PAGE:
Procedure - Shift Pacific (Cover Artwork)
Staff Review


Shift Pacific (2005)

Eyeset World

Raw, socially conscious post-hardcore in the vein of early Boysetsfire from a former member of Thursday (Bill Henderson)? Yeah, Procedure have some pretty good things going on on Shift Pacific. It's far from great, but offers quite a fair deal to like.

While the band bills themselves as hardcore, they're full supporters of a distinct, gruff sing/scream dynamic, so I feel obligated to apply the 'post' prefix here. However, said dynamic never actually sounds at all forced -- rather, the production isn't overtly glossy and the vocals tend to be significantly burly; these dudes sound like they should've been at the forefront of the movement (and well, at least one of them kinda was). They can be melodic and emotional one moment ("Yet, It Moves") and awfully pissed the next (the appropriately titled "What the Hell," which has a genuine breakdown). "Drawing Dead" even throwns in double-time tempos, pushed by a good punk rock vigor; "Resight the Blind Eye" offers some poundingly fast verses, too. The melodic crossections of closer "Amber Waves" best brings out the band's elements that seem close to the abovementioned BSF.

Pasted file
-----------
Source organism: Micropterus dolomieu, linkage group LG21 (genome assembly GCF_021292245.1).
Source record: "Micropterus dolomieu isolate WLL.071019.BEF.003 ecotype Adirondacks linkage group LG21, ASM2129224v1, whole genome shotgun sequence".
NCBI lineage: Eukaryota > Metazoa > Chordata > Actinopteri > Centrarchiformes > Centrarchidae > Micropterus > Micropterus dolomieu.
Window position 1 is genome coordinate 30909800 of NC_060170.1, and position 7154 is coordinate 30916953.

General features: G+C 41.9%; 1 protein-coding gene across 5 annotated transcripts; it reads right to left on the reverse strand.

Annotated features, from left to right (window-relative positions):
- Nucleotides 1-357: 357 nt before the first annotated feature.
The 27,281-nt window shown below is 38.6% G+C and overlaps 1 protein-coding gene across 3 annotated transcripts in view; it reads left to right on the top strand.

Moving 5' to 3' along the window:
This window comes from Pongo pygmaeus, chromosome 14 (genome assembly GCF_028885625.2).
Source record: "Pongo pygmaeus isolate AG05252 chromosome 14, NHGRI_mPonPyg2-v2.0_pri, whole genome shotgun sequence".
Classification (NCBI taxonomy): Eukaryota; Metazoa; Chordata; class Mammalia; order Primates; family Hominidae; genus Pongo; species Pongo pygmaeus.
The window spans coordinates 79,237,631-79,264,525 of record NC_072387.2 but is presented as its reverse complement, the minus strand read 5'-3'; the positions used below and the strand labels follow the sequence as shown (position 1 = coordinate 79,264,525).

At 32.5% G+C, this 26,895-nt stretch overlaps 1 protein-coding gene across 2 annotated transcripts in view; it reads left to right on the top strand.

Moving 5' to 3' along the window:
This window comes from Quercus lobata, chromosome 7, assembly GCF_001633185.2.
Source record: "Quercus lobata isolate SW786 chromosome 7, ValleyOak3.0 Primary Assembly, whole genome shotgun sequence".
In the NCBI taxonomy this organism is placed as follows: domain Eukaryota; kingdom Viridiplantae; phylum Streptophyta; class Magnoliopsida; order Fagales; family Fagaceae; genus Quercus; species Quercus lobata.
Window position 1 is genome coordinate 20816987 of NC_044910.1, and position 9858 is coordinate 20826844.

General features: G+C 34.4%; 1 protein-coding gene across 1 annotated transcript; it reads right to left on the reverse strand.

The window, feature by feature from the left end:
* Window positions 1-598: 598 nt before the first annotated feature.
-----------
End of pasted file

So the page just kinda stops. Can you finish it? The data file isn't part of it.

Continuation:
Scattered throughout are some instrumental interludes (the near medieval acoustic ditty "Sometimes, You Didn't Want to Know the End," the haunting, electronically swirling "Within These Walls, We Will Outlast Them") which offer some odd "reprieves." If that's their intention, I think it's a bit unnecessary since there's enough of a dynamic running through the record where the listener is never really in need of catching his or her breath.

Plenty of regards to species survival and advancement are what the album generally depends upon; while the commentary appears usually vague, the band seems most direct in "In Loco Parentis," making specific references to factions like the FCC and Howard Stern to criticize media control.

Shift Pacific is certainly genre-blending and diverse, but I think a bit too much, really -- it seems all over the place and disjointed as a result. Still, I like what I hear, and once it seems the band is more comfortable in their skin the end result should be even more compelling.

Yet, It Moves
Death Imitates Art

In Loco Parentis